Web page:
Law students employed as neighbourhood mediators
Councillor Jack Gerats awarded the first certificates to 18 new youth neighbourhood mediators. Maastricht is the first city in the Netherlands where students go into neighbourhoods as youth neighbourhood mediators to bring students and local residents closer together. Two of them discuss their motivations.
Roos van den Bekerom, a master’s student in Dutch Law, learned about neighbourhood mediation through her internship supervisor. “I didn’t know about it, but it seemed like a nice project. I’d like to contribute to society, and I learn from it as well.” Roos has already had success. “A man in the neighbourhood was having problems with the students living next door. The students called the police because it was difficult to have a conversation with the neighbour. We went with two mediators to speak with both parties, to hear all sides. That led to telephone numbers being mutually exchanged. Now, if friends come to visit, the students let their neighbour know.”
Rhythms of life
In a relatively young student city like Maastricht, the original inhabitants did not grow up with students in their neighbourhood. Dissatisfaction with student behaviour often arises because of their different rhythms of life and a lack of understanding. The use of youth neighbourhood mediators (JBBs) is a good way to prevent escalation, says Roos. “As JBBs, we always go with two people. We’ll steer the conversation some, but we’ll let the parties reach a solution themselves. It’s nice to see that insight often arises when there’s also room for emotions.”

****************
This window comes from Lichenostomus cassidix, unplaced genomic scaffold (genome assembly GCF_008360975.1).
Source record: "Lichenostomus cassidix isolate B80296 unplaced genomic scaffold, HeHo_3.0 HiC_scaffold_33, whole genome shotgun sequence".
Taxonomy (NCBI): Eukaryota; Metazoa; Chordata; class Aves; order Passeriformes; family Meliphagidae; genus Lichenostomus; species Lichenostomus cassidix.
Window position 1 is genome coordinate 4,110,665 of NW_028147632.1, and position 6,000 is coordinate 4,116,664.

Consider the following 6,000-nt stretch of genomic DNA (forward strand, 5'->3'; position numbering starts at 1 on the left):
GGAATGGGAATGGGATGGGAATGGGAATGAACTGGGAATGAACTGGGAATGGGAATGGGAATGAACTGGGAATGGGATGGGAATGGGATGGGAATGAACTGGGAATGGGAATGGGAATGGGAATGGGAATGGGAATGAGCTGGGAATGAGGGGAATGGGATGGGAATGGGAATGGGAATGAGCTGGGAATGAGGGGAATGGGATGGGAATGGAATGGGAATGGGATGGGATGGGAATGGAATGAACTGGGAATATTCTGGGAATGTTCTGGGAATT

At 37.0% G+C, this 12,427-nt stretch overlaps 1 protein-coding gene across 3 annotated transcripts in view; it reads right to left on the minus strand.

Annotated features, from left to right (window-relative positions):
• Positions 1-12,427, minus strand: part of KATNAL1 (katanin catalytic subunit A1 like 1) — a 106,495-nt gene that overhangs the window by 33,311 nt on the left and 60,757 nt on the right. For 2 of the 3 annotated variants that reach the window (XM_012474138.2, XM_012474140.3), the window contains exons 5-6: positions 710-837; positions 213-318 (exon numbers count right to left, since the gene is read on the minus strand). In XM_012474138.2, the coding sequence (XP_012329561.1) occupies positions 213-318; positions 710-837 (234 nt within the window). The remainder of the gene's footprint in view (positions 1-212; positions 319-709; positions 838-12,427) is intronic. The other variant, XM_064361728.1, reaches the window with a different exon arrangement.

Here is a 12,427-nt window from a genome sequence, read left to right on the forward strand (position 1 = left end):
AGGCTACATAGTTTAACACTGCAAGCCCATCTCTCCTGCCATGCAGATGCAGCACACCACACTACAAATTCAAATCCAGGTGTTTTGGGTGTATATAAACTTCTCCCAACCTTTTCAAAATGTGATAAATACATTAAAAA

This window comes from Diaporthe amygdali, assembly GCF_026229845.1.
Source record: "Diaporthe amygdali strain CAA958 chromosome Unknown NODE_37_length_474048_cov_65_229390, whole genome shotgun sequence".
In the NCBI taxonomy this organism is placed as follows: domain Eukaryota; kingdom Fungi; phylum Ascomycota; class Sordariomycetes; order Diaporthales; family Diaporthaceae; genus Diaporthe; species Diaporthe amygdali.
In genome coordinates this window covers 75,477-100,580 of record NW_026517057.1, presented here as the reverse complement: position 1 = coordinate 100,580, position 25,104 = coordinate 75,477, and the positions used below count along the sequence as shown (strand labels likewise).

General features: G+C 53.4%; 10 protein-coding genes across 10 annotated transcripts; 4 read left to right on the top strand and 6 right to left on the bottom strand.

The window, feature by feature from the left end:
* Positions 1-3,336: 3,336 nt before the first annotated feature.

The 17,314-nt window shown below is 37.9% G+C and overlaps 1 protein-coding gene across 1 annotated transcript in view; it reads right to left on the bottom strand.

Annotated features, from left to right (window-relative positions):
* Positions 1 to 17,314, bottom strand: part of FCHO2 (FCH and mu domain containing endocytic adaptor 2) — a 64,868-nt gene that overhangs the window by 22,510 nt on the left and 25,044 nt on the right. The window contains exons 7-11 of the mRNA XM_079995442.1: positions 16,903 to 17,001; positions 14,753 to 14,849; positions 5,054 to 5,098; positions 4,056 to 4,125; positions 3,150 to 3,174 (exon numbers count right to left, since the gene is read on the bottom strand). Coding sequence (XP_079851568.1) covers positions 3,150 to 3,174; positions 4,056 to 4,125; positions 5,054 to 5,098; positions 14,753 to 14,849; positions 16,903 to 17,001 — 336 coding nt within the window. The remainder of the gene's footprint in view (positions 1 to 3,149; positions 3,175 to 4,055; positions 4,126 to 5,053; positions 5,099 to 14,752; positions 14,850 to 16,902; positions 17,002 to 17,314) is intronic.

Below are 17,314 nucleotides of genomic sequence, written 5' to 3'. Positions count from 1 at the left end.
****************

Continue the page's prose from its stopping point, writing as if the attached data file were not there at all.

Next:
Dünya Gezgin, a bachelor’s student in European Law School, has experienced that as well. “I live in an apartment complex with students in Scharn. There we’re in our own student bubble; we’re not involved in those issues. To me, it was an eye opener to see what’s happening between students and residents. Since I’m a JBB now, I’m also getting to know the city better. In the Brusselsepoort neighbourhood, I mediated a conflict with a real ‘Maastrichtenaar’, which was very nice.”
Roos and Dünya had good experiences with the two-day training, which was recognised by the Dutch Centre for Crime Prevention and Safety (CCV). “We learned to listen neutrally, without passing judgment”, Dünya explains. “Different discussion techniques were also covered. For example, it’s good to ask for confirmation of what you think the other person is saying and we try to avoid the question of ‘why’.”